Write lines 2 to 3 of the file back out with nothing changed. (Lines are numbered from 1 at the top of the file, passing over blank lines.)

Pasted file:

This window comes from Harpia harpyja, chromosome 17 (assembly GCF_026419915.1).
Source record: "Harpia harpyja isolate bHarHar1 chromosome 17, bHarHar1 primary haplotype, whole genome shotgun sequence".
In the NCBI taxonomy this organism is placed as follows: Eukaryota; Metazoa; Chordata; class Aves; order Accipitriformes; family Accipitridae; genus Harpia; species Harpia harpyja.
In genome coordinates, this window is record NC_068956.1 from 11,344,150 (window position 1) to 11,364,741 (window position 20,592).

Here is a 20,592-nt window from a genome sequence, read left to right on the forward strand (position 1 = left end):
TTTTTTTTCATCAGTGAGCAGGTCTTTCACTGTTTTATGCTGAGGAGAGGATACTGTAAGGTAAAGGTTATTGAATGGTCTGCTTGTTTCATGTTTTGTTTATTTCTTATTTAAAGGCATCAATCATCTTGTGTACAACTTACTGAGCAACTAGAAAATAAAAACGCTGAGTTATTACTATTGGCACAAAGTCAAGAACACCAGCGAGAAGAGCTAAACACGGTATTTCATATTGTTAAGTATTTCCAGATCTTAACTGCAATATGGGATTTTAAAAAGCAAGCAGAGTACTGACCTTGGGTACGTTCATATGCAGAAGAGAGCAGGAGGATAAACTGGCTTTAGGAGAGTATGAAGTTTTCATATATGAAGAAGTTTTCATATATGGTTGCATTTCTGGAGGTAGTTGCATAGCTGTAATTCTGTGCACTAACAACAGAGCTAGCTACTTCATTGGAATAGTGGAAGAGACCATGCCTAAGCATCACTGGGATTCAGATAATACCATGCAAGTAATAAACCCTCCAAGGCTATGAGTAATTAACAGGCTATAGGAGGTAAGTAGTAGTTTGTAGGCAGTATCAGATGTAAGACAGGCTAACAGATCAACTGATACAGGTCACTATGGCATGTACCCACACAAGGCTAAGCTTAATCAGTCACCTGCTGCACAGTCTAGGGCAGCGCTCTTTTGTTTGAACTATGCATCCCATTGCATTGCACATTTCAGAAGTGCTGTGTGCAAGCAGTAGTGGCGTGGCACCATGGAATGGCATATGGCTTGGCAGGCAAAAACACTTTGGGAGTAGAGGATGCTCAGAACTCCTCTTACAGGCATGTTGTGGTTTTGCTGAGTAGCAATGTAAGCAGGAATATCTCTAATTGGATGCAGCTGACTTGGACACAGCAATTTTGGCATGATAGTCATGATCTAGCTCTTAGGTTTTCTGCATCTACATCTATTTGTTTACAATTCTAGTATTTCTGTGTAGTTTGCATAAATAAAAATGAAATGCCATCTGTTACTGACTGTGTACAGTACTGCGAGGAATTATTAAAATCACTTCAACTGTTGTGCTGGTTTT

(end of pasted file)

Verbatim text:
Source record: "Harpia harpyja isolate bHarHar1 chromosome 17, bHarHar1 primary haplotype, whole genome shotgun sequence".
In the NCBI taxonomy this organism is placed as follows: Eukaryota; Metazoa; Chordata; class Aves; order Accipitriformes; family Accipitridae; genus Harpia; species Harpia harpyja.